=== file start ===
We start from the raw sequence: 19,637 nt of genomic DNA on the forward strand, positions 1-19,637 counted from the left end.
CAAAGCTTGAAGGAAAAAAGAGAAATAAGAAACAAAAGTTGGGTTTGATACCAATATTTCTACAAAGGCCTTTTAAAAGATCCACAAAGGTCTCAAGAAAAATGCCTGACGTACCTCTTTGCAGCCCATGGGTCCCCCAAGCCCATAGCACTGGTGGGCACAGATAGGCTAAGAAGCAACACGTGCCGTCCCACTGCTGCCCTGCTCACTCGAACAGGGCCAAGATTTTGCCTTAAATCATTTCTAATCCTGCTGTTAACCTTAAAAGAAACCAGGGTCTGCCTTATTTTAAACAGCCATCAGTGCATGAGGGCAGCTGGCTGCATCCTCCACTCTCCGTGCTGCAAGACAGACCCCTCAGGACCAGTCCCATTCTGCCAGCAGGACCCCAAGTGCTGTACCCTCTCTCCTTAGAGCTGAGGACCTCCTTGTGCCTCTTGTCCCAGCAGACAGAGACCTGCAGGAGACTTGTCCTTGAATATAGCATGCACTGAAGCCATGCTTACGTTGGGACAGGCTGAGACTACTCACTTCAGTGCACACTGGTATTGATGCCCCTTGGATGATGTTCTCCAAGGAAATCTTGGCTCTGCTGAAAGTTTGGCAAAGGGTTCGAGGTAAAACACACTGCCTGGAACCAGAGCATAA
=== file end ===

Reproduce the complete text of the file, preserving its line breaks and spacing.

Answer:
We start from the raw sequence: 19,637 nt of genomic DNA on the forward strand, positions 1-19,637 counted from the left end.
CAAAGCTTGAAGGAAAAAAGAGAAATAAGAAACAAAAGTTGGGTTTGATACCAATATTTCTACAAAGGCCTTTTAAAAGATCCACAAAGGTCTCAAGAAAAATGCCTGACGTACCTCTTTGCAGCCCATGGGTCCCCCAAGCCCATAGCACTGGTGGGCACAGATAGGCTAAGAAGCAACACGTGCCGTCCCACTGCTGCCCTGCTCACTCGAACAGGGCCAAGATTTTGCCTTAAATCATTTCTAATCCTGCTGTTAACCTTAAAAGAAACCAGGGTCTGCCTTATTTTAAACAGCCATCAGTGCATGAGGGCAGCTGGCTGCATCCTCCACTCTCCGTGCTGCAAGACAGACCCCTCAGGACCAGTCCCATTCTGCCAGCAGGACCCCAAGTGCTGTACCCTCTCTCCTTAGAGCTGAGGACCTCCTTGTGCCTCTTGTCCCAGCAGACAGAGACCTGCAGGAGACTTGTCCTTGAATATAGCATGCACTGAAGCCATGCTTACGTTGGGACAGGCTGAGACTACTCACTTCAGTGCACACTGGTATTGATGCCCCTTGGATGATGTTCTCCAAGGAAATCTTGGCTCTGCTGAAAGTTTGGCAAAGGGTTCGAGGTAAAACACACTGCCTGGAACCAGAGCATAA